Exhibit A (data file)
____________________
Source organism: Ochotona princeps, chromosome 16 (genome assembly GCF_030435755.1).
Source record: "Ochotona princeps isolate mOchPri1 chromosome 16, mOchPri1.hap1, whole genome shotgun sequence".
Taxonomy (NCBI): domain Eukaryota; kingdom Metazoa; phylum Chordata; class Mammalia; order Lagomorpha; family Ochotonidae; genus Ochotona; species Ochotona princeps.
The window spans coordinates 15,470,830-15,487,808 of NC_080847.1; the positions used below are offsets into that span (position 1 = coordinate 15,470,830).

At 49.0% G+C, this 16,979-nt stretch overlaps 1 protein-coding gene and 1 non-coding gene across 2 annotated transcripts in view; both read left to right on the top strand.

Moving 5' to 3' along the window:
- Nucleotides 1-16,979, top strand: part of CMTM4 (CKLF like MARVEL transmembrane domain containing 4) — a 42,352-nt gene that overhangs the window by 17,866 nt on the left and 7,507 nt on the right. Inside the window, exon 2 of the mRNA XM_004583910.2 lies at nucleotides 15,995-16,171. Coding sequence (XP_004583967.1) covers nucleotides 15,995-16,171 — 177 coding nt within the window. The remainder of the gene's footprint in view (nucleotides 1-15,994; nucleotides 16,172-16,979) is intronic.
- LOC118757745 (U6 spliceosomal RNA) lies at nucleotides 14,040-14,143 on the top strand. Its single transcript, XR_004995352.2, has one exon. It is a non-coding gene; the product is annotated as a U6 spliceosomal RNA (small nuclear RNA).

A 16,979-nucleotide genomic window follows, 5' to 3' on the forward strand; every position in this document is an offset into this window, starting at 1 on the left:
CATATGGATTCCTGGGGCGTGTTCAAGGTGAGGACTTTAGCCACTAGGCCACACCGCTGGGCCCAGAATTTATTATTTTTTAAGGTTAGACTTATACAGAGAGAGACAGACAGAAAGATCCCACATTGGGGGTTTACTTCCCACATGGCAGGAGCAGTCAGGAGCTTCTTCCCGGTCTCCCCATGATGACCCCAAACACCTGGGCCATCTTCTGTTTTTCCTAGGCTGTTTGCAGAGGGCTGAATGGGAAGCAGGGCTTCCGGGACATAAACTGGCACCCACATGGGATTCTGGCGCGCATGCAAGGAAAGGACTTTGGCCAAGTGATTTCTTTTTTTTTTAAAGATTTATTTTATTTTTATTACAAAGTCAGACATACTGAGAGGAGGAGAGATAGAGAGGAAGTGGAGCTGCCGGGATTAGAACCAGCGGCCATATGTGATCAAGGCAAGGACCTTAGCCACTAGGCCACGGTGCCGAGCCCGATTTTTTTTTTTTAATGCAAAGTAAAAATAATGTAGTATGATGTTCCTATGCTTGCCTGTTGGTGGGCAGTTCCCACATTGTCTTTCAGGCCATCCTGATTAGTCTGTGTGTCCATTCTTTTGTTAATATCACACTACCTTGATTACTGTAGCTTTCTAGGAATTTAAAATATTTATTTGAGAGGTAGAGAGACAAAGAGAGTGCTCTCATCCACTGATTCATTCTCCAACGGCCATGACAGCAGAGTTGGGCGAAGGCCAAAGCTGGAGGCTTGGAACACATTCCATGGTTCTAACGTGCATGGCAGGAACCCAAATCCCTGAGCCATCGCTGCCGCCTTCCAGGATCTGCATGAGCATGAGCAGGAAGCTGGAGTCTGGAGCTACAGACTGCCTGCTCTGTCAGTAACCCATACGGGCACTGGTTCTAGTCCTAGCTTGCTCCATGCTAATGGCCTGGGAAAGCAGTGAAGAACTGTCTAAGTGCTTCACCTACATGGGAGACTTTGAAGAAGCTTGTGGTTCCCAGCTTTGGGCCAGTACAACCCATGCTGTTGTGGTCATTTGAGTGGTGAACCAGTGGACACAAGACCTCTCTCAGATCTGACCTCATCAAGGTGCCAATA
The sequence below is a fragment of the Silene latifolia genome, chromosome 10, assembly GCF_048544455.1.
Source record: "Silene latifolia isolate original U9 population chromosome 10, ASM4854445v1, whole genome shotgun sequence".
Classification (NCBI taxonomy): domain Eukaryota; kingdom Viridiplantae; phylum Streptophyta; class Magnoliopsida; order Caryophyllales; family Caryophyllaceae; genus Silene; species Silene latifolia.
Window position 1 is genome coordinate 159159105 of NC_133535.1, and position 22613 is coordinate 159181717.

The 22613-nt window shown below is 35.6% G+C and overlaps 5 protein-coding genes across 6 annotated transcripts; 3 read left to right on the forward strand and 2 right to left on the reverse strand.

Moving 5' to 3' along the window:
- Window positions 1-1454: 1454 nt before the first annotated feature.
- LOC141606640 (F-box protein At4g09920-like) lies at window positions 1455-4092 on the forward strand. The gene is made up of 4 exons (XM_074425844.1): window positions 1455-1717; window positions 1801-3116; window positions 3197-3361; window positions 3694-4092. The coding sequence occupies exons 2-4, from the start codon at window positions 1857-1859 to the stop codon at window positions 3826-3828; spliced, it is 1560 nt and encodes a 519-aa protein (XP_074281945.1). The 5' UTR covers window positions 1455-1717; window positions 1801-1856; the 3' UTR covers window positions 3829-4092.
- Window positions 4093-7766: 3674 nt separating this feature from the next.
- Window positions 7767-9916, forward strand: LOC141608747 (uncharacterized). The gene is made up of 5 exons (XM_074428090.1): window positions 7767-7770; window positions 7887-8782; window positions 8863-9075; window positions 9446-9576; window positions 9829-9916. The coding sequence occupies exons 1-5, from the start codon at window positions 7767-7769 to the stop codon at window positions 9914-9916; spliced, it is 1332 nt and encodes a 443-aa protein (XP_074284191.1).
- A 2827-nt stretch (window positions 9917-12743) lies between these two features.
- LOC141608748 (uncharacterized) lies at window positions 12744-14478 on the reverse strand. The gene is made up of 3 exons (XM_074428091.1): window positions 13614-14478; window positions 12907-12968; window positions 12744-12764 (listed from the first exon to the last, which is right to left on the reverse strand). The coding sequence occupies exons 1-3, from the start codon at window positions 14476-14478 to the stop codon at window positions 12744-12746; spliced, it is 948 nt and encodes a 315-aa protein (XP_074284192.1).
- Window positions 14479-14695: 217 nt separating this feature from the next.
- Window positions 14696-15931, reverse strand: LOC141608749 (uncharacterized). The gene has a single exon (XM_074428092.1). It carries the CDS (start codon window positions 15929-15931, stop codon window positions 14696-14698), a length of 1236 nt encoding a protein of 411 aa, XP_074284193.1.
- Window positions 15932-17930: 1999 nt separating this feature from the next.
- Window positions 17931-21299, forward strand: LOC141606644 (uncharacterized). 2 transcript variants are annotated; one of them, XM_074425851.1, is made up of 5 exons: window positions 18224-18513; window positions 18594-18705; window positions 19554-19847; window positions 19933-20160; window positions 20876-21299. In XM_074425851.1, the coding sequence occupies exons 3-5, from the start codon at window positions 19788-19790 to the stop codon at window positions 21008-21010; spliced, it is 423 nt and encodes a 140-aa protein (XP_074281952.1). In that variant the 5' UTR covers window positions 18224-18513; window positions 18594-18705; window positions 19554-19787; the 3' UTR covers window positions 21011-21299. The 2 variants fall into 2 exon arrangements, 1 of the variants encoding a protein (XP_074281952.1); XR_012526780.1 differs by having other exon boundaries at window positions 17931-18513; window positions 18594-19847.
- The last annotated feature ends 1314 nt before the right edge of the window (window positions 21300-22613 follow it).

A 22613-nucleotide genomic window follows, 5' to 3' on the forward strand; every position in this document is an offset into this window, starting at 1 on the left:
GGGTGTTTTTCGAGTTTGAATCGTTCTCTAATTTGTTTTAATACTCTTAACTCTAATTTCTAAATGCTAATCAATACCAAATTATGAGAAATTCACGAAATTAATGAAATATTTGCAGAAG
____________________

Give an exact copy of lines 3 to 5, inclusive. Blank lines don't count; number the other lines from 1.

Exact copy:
Taxonomy (NCBI): domain Eukaryota; kingdom Metazoa; phylum Chordata; class Mammalia; order Lagomorpha; family Ochotonidae; genus Ochotona; species Ochotona princeps.
The window spans coordinates 15,470,830-15,487,808 of NC_080847.1; the positions used below are offsets into that span (position 1 = coordinate 15,470,830).

At 49.0% G+C, this 16,979-nt stretch overlaps 1 protein-coding gene and 1 non-coding gene across 2 annotated transcripts in view; both read left to right on the top strand.